We’ve had friends who have lost their awning to strong gusts of winds, basically bent over the top of the caravan! You should secure it, using guy ropes or ratchet straps to ensure your awning stays where it should. We like to use two at each end and have seen our awning withstand some pretty strong winds.
If you’re avoiding caravan parks and heading into the unknown, there’s a good chance your front doorstep is going to be either sand or mud! Having a good quality matting for out the front of your caravan is the perfect counter to a dirty/sandy caravan.
7. Hose connections
If you are staying at caravan parks, be prepared! When it comes to water and waste connections, we haven’t seen one caravan park the same in our nearly 6 months on the road. Some are positioned close, some are far, some are at the back, the front or the side.
Some have small outlets, high outlets, small or large tap connections. Having a variety of hose lengths and connections will mean you can hook up your water and drain your grey water with little trouble.
8. Water filling thingy
If you are remote and plan to stay there, you will need to be able to bring water onsite to your caravan. That might be jerry cans, a bladder or even a larger water tank in your car. Even just filling your caravan’s water from a tap is an art in itself.
When we first got our caravan we ended up with water all over ourselves when first filling it up. Enter the ‘water filling thingy’. This little device can take a number of different forms, but what it does it allows you to get water into your caravan tanks without wastage.
We’ve seen them made of watering connections, rubber stoppers, different pieces of hose and everything in between. The premise is a longer piece of hose that enters deep into your water tanks, allowing air to escape and water to go in without coming back up until the tank is full.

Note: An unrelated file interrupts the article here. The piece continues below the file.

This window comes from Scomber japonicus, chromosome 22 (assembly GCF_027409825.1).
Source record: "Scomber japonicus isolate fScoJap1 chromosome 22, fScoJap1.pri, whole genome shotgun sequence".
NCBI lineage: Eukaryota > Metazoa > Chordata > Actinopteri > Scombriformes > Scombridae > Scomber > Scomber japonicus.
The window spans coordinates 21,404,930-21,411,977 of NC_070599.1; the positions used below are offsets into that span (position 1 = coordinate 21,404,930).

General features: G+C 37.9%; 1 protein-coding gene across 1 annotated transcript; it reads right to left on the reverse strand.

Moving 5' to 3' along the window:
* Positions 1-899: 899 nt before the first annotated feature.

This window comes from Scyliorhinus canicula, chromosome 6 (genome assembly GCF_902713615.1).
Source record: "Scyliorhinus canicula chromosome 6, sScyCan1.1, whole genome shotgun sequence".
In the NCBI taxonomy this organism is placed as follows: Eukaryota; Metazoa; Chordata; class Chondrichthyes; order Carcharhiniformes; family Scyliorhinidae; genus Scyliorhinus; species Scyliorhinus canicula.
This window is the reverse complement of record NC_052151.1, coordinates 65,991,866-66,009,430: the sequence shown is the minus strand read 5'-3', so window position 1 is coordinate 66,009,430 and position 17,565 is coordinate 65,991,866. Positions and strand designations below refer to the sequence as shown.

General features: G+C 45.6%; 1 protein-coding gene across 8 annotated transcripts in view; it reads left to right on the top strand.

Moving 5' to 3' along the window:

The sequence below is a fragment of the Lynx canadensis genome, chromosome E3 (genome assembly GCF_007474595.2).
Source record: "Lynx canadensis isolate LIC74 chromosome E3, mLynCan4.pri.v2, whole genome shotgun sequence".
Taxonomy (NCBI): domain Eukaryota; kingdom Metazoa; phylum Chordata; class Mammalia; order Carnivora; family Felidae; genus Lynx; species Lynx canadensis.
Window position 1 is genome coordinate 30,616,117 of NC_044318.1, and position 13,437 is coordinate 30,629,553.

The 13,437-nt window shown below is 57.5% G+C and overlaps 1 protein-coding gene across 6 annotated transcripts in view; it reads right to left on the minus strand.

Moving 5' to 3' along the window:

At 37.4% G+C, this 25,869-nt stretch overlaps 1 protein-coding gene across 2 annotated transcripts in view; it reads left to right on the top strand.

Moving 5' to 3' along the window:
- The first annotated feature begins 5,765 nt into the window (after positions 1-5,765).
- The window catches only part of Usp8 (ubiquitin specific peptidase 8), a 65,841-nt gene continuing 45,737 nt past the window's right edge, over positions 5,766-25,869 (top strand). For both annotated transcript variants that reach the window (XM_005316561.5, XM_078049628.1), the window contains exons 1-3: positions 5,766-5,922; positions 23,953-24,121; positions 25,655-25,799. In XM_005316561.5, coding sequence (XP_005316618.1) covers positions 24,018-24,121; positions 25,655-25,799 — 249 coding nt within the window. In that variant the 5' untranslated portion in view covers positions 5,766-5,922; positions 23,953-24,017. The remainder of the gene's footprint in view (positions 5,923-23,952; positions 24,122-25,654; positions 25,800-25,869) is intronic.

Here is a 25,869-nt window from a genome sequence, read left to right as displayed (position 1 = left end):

9. Wheel bin bag
Entering into our national parks or low or free campsites, a key requirement is to take your rubbish with you. So many times already we have been to some magnificent sites, only to be disappointed by other people’s rubbish strewn around.
A wheel bin is perfect to add to the back of your 4WD or your caravan. We use ours to store our caravan hoses and connections to keep them draining and dry, and then when we are remote use it for secure rubbish storage.
Kangaroos and our other native animals are very clever, so having a strong bag with zips is essential to stop them from getting into it. Then when you head out of the site, it’s easy to pull up and dispose of your rubbish correctly.
When we first purchased our caravan, we were told ‘you have to have a ladder’. Our instant thoughts were, ‘surely not!’. But as we’ve travelled the ladder has become a must-have item and the final one on our list.
There are two main uses for our ladder. The first is for cleaning our solar panels. When off-grid camping, solar is a must. We use it to run our fridges, power devices, cool us down with fans and to run all of our lighting at night. But a dirty solar panel is really ineffective, and around Australia, it doesn’t take much for them to get dusty. Every 2 to 3 days we get up and clean our solar panels. This means we have the best chance to maximise our power capture.
We also use the ladder to help us keep the car and caravan clean, allowing us to get up to those hard to reach spots. It’s also come in handy for various maintenance tasks, fixing the odd lost screw in an awning or reaching a stuck skylight.
None of the above comes with a new caravan, and more often than not a ‘new to you’ caravan will be missing what we see as essential must-haves for the perfect caravanning trip.